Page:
Northrop Grumman Agrees To Buy TRW For $7.8 Billion

By PAUL SINGER, Associated Press Writer

CLEVELAND (AP) - After months of wrangling, Northrop Grumman Corp. has agreed to buy TRW Inc. for $7.8 billion, nearly $2 billion more than it originally offered.

The deal announced Monday will make Northrop the nation's second largest defense contractor with projected annual revenues of more than $26 billion and approximately 123,000 employees.

TRW's headquarters in suburban Lyndhurst will close after the deal is completed, said Northrop Chairman Kent Kresa.

TRW currently employees about 380 people at its headquarters on a wooded, 120-acre campus about 15 miles from downtown Cleveland, said spokesman Jay McCaffrey.

Kresa said at a news conference there will be layoffs as well from the corporate staff, but he would not immediately provide a number and said Northrop would attempt to find jobs elsewhere for affected employees.

The deal caps more than five years of efforts to transform Northrop from the prime contractor on the B-2 Stealth bomber to the country's largest shipbuilder, a leader in unmanned and computer warfare, and a major diversified defense contractor on par with Boeing Co. and Lockheed Martin Corp.

Northrop's rapid growth came as it bought Litton Industries, then Newport News Shipbuilding and several other smaller companies. But the bid for TRW was its largest so far.

TRW manufactures space and defense products including spacecraft and satellites, defense communications equipment and high-energy lasers. Northrop makes planes, ships and computer warfare systems, among other things.

In a conference call, Kresa said he expects the combined company will benefit from increased defense spending as the nation tries to protect itself from terrorist attacks and other threats.

The deal, he said, "is in the best interest of the country's national defense and homeland security."

Northrop said it will pay $60 a share in its stock for each TRW share, or 27 percent more than it had initially offered in February. TRW closed at $56.98 a share on Friday in trading on the New York Stock Exchange. Northop will also assume about $4 billion in TRW debt in the deal.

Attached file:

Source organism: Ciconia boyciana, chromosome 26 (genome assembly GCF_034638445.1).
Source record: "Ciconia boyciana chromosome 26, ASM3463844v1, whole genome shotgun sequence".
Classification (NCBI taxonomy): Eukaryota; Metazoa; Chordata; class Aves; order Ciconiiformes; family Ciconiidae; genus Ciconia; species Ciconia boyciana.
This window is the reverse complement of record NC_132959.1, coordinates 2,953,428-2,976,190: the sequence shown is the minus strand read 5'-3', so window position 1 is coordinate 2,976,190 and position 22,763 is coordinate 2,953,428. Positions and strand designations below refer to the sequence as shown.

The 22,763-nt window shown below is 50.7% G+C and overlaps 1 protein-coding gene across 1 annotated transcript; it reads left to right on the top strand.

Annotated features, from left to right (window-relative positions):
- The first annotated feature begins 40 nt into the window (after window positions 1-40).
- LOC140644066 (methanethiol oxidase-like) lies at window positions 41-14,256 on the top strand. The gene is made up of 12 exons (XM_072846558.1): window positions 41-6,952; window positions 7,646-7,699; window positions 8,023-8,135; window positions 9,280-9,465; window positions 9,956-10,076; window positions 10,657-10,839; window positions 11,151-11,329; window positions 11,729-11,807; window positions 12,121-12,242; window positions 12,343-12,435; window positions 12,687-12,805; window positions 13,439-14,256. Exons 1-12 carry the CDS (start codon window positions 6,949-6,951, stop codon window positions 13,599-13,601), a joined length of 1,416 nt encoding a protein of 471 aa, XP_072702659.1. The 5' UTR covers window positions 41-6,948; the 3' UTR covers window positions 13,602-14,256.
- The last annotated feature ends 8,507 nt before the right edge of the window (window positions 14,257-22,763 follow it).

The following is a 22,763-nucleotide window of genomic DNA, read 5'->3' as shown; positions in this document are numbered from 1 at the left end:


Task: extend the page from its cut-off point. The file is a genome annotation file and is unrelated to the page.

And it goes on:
In February, Northrop offered $5.9 billion in stock -- or $47 per share -- for Cleveland-based TRW.

When TRW said the offer underestimated the value of the company, Los Angeles-based Northrop raised its bid to $6.7 billion, or $53 per share.

TRW executives said the increased offer was still too low, and shareholders rejected several Northrop proposals to force TRW to accept the bid. Northrop ultimately agreed to sit down with TRW and negotiate a new price, which resulted in Monday's announcement.

TRW will still sell its aeronautical systems business to aerospace parts maker Goodrich Corp. for $1.5 billion in cash, a deal that was announced in June.

Northrop also will spin off TRW's auto parts business, either through a sale or as a stand-alone company. TRW executives had planned to separate the auto parts business as part of the company's broad restructuring plan.

"When we first proposed to acquire TRW, we stated that we were prepared to pay full and fair value for the company," Kresa said.

TRW Chairman Philip Odeen said that for the past several months, the company has "undertaken a comprehensive strategic review with the sole objective of enhancing shareholder value. This transaction achieves that objective."

The sale must still be approved by shareholders of both companies, federal regulators and the European Union. Kresa said he anticipated no significant antitrust approval hurdles in the U.S. or overseas. The companies expect the deal to be completed by the end of the year.

Northrop shares fell 4.5 percent, or $5.62 a share, to $119.38 in midday trading on the NYSE. TRW shares rose 1 cent to $56.99.

(Copyright 2002 by The Associated Press. All Rights Reserved.)